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Mariology: Getting Started

Roman Catholic Mariology deals with the life and role of the Virgin Mary, the mother of Jesus, as well as her veneration, throughout the ages, in theology, prayer, hymns, art, music, and architecture.

Mariology - What is it?

Mariology is a topic that covers two thousand years.  Each historical epoch has its own particular way of seeing Mary and Marian devotional practices...

To Catholics, the Virgin Mary holds extreme importance as the mother of God, the vessel through which God became man.

The Christological-Trinitarian foundation of Mary's role in salvation history and in the Church is developed in two areas: 1) the foundations from Vatican II, Scripture, Church Fathers, and the four Marian Dogmas; 2) the celebration of Mary in liturgy, popular piety, and spirituality. Finally, Mary is studied in light of ecumenism, and in the work of contemporary theologians regarding her profound significance for today's world.

Quotations about Mary

"Jesus, the Son of God, the Saviour of the world, is born for us, born in Bethlehem of a Virgin, fulfilling the ancient prophecies. The Virgin’s name is Mary, the wife of Joseph." Pope Francis "Urbi et Orbi Message" (December 26, 2014)

"It is necessary to go back to Mary, if we want to return to the truth about Jesus Christ." Pope Benedict XVI.

"Mary is ‘Queen of the Apostles’ without any claim to apostolic powers: she has other and greater powers." Hans urs Von Balthasar

“The Marian principle is that subjective spirit found in Mary and lived out dynamically in all that leads to the Church’s sanctity.” Chiara Lubich.

“Never be afraid of loving the Blessed Virgin too much. You can never love her more than Jesus did.” Saint Maximilian Kolbe.

"There is no more direct road than by Mary for uniting all mankind in Christ." Pope St. Pius X "Ad Diem Illum."

"O sweetest Star of Heaven! O Virgin, spotless, blest, shining with Jesus’ light, guiding to Him my way! Mother! beneath your veil let my tired spirit rest, for this brief passing day!"  St. Therese of Lisieux

"Mary's fidelity to the grace of her conception makes her the most perfect model, after Jesus Christ, of fidelity to grace." Blessed William Joseph Chaminade

"About Mary, one can never say enough." St. Bernard of Clairvaux

 “Let us call the Church by the name of Mary; for she is worthy of the double name.” St. Ephrem, Second Century.

No, Catholics do not worship Mary.

St. Thomas Aquinas, Doctor of the Church, writing in his Summa Theologiae (II-II, q. 103, a. 4; III, q. 25, a. 5), explained: “In more technical terms used by the Tradition to draw this important distinction, devotion to Mary belongs to the veneration of dulia, or the homage and honor owed to the saints, both angelic and human in heaven, and not to latria, or the adoration and worship that can be given only to the Triune God and the Son incarnate. Because of her unique relationship to Christ in salvation history, however, the special degree of devotion due to Mary has traditionally been called hyperdulia. While latria is owed to her Son by reason of unity of his divine and human natures in the Person of the Word made flesh, hyperdulia is due to Mary as truly his Mother.”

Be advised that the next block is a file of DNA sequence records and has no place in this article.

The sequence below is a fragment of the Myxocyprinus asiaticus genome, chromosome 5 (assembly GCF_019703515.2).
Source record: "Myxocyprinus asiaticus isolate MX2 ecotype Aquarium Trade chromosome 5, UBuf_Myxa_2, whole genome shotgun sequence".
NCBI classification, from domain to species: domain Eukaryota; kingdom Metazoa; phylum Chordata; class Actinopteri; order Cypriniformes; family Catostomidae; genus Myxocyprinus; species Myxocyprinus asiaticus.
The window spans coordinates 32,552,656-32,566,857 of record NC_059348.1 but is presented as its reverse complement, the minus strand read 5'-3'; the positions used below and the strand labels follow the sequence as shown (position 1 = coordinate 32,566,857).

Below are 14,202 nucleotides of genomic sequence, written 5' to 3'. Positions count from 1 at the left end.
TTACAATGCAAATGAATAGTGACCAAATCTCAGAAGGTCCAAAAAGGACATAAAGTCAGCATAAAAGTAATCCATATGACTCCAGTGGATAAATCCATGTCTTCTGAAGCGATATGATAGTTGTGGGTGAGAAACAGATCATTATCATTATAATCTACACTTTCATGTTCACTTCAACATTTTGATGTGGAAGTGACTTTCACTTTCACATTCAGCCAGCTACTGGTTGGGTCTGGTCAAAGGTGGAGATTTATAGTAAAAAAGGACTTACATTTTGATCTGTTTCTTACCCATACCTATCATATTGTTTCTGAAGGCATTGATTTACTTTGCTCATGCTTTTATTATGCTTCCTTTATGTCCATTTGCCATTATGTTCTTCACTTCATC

Why does Mary have so many different titles?

The Hail Mary prayer comes from

scripture...from the greeting in Luke 1:28, when the angel Gabriel appeared to Mary to tell her that she had been chosen to be the Mother of God:

Hail, Mary, full of grace, the Lord is with you.

And from Luke 1:42, the words spoken by Mary’s cousin Elizabeth:

Blessed are you among women, and blessed is the fruit of your womb…


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Kathryn Burke
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Mary in her aspect of the Immaculate Conception is the patroness of the United States, and Our Lady of Guadalupe was declared Empress of all the Americas by Pope Pius X. With Lumen Gentium (1964), Pope Paul VI proclaimed Mary as Mother of the Church. In the 1980s, while it was still a part of the USSR, Pope John Paul II dedicated Russia to her.

[From "Mary, the Mother of Jesus". In The Columbia Encyclopedia, Columbia University and Paul Lagasse. New York: Columbia University Press, 2015.]


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